Two great rivers merge.
The longest, the White Nile, has its source – still undetermined – somewhere in central Africa.
The Blue Nile, source of most of the water and the fertile soil it carries, begins in a lake in Ethiopia.
They merge, one magnificent river bringing life and abundance where it flows to eleven countries.
What has this to do with the Year of Grace and the Year of Faith?
They merged, like two great rivers. They brought life and abundance. Grace and Faith merge. They will continue to merge. And they always bring life and abundance.
To be honest, I was annoyed when the Pope announced the Year of Faith.
The Australian Bishops had already introduced the Year of Grace in wonderful style and now it seemed they were trumped by a more grandiose idea from Rome.
Our Bishops – so the story goes – faced with mountains of paperwork to arduously work through, decided to relax, push it aside, and concentrate for a while on what God graciously does for us – on God’s Grace in our lives.
Rome’s Year of Faith initially seemed to overwhelm Australia’s effort to concentrate on God’s graciousness.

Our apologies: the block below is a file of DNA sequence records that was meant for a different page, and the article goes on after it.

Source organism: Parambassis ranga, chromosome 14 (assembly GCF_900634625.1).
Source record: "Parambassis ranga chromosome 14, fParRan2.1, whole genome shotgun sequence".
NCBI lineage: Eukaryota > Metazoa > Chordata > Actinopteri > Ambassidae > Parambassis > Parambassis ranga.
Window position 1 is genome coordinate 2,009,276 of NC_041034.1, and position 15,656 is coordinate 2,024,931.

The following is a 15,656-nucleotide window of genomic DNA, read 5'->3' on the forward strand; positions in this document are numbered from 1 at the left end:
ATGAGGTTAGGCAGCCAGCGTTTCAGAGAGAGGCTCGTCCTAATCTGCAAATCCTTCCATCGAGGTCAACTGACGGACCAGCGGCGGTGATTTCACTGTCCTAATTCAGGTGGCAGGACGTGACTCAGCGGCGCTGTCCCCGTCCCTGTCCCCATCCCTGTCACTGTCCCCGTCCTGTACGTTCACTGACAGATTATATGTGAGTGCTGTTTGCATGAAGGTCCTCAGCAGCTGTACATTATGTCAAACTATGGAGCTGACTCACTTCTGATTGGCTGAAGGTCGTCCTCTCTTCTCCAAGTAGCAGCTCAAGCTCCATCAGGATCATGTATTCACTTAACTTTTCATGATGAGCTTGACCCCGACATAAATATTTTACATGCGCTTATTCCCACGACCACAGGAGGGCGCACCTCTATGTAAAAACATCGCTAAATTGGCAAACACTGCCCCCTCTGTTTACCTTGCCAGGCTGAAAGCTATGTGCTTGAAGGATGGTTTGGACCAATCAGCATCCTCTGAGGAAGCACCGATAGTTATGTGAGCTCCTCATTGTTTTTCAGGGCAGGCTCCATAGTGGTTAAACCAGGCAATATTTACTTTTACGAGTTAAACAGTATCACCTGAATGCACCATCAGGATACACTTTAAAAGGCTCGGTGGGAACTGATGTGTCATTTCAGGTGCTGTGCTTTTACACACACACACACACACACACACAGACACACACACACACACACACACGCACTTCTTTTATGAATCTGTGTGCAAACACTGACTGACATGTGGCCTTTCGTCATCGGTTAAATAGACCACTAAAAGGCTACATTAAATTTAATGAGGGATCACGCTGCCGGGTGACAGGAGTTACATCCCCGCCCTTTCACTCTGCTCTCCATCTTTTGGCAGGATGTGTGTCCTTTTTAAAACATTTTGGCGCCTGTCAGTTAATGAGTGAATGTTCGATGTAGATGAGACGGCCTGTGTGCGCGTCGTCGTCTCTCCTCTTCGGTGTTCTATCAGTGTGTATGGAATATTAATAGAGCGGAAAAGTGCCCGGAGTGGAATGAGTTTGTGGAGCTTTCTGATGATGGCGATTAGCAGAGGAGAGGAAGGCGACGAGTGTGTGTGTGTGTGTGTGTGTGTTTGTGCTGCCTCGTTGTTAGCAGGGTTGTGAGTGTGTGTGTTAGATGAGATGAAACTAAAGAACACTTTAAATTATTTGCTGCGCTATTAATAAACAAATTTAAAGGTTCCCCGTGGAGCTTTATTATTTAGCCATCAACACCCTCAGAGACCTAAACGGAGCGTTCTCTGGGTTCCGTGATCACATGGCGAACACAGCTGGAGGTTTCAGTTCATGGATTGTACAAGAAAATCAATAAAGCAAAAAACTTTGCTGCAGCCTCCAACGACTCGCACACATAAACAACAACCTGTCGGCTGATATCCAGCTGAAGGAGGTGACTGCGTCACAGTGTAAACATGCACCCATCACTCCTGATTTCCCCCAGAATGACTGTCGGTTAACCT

But no! Two great rivers merged: God’s grace and our faith.
When we look at the Nile, when we look at its greatest flowering of life and plenty on its fertile banks in Egypt, we see the rich fruits of one river.
When we look at our Catholic faith we see one grace, a unity of life and abundance conferred on us by the gift of Faith.
And what we see so clearly in faith by the grace of God is the face of Christ.
The Year of Grace invited us to “start afresh from Christ”. And Christ is God’s greatest grace. The Christ we welcome in faith is God’s greatest gift to us from the abundance of God’s love. Grace. Faith. It’s all about Christ.
My initial annoyance dissipated quickly as I realised the essential unity found in our faith in Jesus through the grace of the Holy Spirit. All is grace.
And only faith can tell us that all is grace.
Throughout the Year of Faith we have prayed at Sunday Mass for hearts ready for all circumstances. We have prayed:
that we would praise God’s goodness
that we would turn to God’s compassion
that we would trust in God’s providence
that we would cling to the Cross
that we would taste God’s mercy
that we would echo God’s generosity by sharing with those in need.
This is the living Faith we have been praying for, knowing that such a living Faith is a superabundant grace that God is dying to give us in response to our heartfelt prayer.
May the Year of Grace and the Year of Faith flow on for us into an ever-expanding lifetime of Grace and Faith.
Reflection by Michael O'Connor.